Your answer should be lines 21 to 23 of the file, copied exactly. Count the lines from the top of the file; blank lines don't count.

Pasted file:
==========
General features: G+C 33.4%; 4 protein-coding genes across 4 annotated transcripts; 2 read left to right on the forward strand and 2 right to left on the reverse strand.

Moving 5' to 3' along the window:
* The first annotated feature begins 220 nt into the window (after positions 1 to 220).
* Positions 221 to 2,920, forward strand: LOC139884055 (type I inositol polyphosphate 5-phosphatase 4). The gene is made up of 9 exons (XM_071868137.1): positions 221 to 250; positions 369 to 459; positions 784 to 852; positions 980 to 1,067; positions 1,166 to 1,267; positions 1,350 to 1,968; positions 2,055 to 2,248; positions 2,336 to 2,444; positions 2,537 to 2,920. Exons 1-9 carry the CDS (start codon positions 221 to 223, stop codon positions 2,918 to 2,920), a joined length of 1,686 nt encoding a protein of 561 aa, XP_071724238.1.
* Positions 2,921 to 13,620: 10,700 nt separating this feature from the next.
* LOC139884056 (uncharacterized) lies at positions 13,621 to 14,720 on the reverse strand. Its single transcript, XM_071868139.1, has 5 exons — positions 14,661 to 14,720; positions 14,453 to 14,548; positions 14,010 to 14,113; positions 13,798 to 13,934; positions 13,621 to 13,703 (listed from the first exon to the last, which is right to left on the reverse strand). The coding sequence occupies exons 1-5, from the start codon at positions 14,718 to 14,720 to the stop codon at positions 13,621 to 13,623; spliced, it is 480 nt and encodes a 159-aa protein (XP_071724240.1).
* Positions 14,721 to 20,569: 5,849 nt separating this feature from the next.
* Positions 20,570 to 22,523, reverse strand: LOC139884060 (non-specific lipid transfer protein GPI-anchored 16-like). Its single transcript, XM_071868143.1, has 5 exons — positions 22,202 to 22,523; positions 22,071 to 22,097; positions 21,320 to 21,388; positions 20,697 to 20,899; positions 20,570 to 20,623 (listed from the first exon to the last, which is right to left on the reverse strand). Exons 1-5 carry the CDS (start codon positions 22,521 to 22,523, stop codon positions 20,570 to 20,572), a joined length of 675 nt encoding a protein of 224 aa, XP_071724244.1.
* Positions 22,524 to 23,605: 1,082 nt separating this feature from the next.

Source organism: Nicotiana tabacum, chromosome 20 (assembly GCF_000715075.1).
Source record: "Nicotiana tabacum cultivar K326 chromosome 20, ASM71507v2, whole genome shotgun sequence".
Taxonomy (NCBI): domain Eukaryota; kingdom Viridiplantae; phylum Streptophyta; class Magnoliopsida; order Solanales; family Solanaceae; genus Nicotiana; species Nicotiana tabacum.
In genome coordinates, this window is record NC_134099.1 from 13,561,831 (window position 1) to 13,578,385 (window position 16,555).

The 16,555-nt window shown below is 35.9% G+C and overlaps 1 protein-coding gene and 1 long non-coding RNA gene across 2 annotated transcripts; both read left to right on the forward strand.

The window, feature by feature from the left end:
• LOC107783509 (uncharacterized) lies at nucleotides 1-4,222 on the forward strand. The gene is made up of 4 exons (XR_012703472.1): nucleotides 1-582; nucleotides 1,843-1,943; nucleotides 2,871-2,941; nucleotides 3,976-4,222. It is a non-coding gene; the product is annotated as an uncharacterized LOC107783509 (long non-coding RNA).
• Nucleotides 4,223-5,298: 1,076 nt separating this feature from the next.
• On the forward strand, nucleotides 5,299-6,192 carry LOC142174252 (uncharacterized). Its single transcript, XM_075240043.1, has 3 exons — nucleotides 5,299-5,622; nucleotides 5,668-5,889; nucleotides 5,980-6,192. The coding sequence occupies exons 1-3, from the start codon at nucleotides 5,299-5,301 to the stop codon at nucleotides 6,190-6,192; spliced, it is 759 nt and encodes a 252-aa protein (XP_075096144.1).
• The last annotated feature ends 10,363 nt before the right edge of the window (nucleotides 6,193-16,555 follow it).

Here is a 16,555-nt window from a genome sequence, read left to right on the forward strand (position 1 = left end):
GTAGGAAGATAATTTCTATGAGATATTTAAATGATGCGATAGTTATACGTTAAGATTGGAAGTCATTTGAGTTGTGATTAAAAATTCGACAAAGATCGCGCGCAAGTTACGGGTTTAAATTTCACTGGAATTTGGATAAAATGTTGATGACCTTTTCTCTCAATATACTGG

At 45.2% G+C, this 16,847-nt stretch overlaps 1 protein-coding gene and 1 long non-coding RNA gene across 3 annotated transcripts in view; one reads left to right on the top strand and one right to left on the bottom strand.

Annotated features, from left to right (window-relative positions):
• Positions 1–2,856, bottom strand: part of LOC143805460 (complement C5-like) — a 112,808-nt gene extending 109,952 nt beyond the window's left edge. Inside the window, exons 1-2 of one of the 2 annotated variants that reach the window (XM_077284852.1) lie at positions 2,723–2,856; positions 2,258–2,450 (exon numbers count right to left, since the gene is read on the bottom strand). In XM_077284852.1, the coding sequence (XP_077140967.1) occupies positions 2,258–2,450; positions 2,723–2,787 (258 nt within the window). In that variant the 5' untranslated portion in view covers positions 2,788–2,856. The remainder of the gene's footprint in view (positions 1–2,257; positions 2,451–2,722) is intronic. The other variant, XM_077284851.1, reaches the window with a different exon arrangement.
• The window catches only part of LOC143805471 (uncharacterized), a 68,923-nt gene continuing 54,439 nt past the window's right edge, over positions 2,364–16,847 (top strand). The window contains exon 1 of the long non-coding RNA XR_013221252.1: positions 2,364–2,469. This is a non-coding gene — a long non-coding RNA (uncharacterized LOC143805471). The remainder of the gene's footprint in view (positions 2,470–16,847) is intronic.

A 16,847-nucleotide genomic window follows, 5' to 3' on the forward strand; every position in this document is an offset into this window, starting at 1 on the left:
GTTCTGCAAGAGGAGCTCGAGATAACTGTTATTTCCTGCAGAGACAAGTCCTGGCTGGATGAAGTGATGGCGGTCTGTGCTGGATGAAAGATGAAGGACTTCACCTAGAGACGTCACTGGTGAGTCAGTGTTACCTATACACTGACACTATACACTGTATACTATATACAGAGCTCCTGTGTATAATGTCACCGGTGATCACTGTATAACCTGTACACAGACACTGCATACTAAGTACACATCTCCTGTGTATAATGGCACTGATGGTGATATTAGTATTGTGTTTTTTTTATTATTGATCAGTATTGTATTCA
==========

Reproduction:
GTAGGAAGATAATTTCTATGAGATATTTAAATGATGCGATAGTTATACGTTAAGATTGGAAGTCATTTGAGTTGTGATTAAAAATTCGACAAAGATCGCGCGCAAGTTACGGGTTTAAATTTCACTGGAATTTGGATAAAATGTTGATGACCTTTTCTCTCAATATACTGG

At 45.2% G+C, this 16,847-nt stretch overlaps 1 protein-coding gene and 1 long non-coding RNA gene across 3 annotated transcripts in view; one reads left to right on the top strand and one right to left on the bottom strand.

Annotated features, from left to right (window-relative positions):